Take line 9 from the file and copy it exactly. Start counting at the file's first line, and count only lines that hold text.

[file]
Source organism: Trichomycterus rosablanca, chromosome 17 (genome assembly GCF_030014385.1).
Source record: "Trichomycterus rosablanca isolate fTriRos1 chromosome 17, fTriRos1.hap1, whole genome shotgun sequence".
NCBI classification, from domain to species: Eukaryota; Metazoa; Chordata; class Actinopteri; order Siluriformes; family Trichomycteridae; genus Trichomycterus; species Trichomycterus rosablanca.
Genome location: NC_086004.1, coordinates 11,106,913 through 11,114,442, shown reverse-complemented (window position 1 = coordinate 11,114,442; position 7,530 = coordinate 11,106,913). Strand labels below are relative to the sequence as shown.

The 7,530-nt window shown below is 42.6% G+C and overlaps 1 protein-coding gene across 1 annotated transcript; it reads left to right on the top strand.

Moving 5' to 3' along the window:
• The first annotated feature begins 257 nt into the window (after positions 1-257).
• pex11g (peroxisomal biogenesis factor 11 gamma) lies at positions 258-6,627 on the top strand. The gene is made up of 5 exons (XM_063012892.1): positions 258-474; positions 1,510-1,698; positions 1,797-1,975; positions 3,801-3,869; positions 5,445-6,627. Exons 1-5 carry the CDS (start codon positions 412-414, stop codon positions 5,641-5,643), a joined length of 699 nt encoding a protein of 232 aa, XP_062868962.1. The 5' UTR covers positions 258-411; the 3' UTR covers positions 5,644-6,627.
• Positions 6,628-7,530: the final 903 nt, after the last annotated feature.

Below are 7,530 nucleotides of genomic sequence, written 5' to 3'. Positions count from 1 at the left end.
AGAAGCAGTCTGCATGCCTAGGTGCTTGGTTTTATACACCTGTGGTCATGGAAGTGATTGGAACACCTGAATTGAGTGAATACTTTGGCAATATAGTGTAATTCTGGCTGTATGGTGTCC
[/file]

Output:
• Positions 6,628-7,530: the final 903 nt, after the last annotated feature.